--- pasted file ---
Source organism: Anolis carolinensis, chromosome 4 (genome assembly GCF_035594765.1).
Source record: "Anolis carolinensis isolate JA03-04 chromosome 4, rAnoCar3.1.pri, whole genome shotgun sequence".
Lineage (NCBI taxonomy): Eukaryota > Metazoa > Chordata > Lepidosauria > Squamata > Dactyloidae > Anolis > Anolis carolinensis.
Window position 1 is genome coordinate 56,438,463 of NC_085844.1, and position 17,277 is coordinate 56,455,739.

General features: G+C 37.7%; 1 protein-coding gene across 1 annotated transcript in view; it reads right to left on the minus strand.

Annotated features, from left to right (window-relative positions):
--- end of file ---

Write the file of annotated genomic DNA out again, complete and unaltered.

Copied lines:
Source organism: Anolis carolinensis, chromosome 4 (genome assembly GCF_035594765.1).
Source record: "Anolis carolinensis isolate JA03-04 chromosome 4, rAnoCar3.1.pri, whole genome shotgun sequence".
Lineage (NCBI taxonomy): Eukaryota > Metazoa > Chordata > Lepidosauria > Squamata > Dactyloidae > Anolis > Anolis carolinensis.
Window position 1 is genome coordinate 56,438,463 of NC_085844.1, and position 17,277 is coordinate 56,455,739.

General features: G+C 37.7%; 1 protein-coding gene across 1 annotated transcript in view; it reads right to left on the minus strand.

Annotated features, from left to right (window-relative positions):